I’ve got no kick against modern jazz. That’s very much my attitude. I enjoy delivering a tango, a mambo, a samba or whatever whenever needed. But there’s a limit: I never could bring myself to liking punk – or atonal modern jazz – nor have I ever performed any.”

A Master of Arts (Åbo Akademi, Finland) and with a DPFE qualification (Université de Franche-Comté, France), Magnus is fluent in Swedish, Finnish, French and English, and, besides making himself readily understood in Swedish with other Scandinavians, he reads and speaks German, Estonian and Russian as well.

Can one person be good at so many different things?

Magnus: “Look at the best decathletes: they jump higher, run faster and throw farther than most in each separate event. In an interesting sequence of performances crucial for a great final result …”

Evergreens in English: A Wonderful World, Georgia on My Mind, Hotel California, Love Me Tender, Nights in White Satins, Rock’n Roll Music, White Christmas, Yesterday and other Beatles songs, etc., etc.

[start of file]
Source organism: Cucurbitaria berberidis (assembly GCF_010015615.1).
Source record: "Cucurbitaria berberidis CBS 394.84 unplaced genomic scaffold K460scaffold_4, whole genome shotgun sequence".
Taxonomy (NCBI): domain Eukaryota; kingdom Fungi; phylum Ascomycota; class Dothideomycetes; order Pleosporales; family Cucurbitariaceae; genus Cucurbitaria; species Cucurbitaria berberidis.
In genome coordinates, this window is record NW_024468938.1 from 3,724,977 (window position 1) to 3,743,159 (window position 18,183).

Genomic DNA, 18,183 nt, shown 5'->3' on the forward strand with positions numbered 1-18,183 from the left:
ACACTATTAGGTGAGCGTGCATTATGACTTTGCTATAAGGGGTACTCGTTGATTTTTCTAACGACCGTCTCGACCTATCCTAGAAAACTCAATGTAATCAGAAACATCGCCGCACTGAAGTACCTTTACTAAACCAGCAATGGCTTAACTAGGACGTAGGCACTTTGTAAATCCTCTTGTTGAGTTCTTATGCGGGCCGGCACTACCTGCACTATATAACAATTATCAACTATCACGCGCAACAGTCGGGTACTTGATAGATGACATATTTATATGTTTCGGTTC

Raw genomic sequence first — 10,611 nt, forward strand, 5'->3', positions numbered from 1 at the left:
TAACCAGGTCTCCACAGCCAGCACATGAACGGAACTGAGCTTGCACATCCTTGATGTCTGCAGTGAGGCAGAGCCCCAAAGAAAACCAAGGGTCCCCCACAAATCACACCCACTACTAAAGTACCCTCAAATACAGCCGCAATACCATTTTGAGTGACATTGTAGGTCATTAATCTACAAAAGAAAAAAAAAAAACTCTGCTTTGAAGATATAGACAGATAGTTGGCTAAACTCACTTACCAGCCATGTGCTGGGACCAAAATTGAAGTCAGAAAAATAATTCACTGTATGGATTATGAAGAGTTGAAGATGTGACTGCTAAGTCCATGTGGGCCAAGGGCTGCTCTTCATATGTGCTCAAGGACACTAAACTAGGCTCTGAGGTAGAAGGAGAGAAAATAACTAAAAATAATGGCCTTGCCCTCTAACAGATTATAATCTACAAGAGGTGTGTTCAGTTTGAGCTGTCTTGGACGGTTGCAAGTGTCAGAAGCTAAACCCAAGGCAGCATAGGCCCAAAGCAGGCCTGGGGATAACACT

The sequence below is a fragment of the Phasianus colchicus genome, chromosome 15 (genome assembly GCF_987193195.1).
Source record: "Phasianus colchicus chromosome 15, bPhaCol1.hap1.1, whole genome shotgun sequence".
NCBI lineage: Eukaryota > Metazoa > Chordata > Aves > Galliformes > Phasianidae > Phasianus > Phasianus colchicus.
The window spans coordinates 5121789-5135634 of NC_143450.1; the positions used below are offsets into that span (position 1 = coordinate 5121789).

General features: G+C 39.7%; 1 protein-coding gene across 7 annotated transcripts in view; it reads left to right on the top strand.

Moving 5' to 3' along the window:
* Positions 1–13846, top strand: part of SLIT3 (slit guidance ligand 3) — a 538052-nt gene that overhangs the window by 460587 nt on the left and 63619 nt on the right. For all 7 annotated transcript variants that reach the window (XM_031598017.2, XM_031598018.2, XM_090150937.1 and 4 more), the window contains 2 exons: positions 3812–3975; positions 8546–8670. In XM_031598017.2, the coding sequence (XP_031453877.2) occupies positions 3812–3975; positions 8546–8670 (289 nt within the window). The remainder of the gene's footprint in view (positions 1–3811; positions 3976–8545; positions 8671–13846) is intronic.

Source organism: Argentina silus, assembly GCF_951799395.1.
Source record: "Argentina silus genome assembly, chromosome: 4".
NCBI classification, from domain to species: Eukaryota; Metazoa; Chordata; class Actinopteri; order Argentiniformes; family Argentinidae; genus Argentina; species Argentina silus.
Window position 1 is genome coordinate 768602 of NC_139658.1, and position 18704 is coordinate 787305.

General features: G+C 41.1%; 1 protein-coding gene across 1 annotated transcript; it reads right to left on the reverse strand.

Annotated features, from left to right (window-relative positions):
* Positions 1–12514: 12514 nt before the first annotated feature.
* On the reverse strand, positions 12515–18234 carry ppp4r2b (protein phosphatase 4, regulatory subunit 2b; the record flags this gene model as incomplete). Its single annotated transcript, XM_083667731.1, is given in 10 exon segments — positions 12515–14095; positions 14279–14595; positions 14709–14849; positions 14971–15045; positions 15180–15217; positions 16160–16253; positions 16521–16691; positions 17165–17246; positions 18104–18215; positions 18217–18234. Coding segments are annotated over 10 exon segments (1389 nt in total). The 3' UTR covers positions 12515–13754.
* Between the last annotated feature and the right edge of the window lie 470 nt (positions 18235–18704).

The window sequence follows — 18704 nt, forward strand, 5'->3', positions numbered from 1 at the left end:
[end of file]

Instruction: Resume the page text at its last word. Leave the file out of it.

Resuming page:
Evergreens in other languages: Besame mucho, Granada, Guantanamera, La Golondrina, O Sole Mio, Santa Lucia, etc.

French chansons: Les feuilles mortes, La mer, Au bois de mon coeur, Prendre un enfant par la main, Comme un soleil, Pauvre Ruteboeuf etc.

German songs: Lorelei, Heidenröslein, Heimziehend, Ein Bisschen Frieden, Weihnachtskind kommt ja bald und andere Weihnachtslieder etc.

Songs in Scandinavian languages: lots of songs by Evert Taube, Cornelis Vreeswijk and Dan Andersson, Tapio Rautavaara, Reino Helismaa, Vexi Salmi, J Karjalainen, and a few in Danish, Norwegian and Icelandic. Some by Estonian jazz composer Raimond Valgre.

Russian songs: Kalinka, Stenka Razin, and other traditionals, various romances.

Renaissance songs and other classical: La Belle si ton âme, Tourdion, Come Again (and other songs by Dowland, Rosseter and Campion), Es ist ein Schnee gefallen, Una furtive lagrima etc.

Traditionals in many European languages including Czech and Slovak, Dutch, Estonian, Hungarian, Latvian, Lithuanian, Polish etc.

And in Japanese: Sakura and Shiroi hananga saiteta.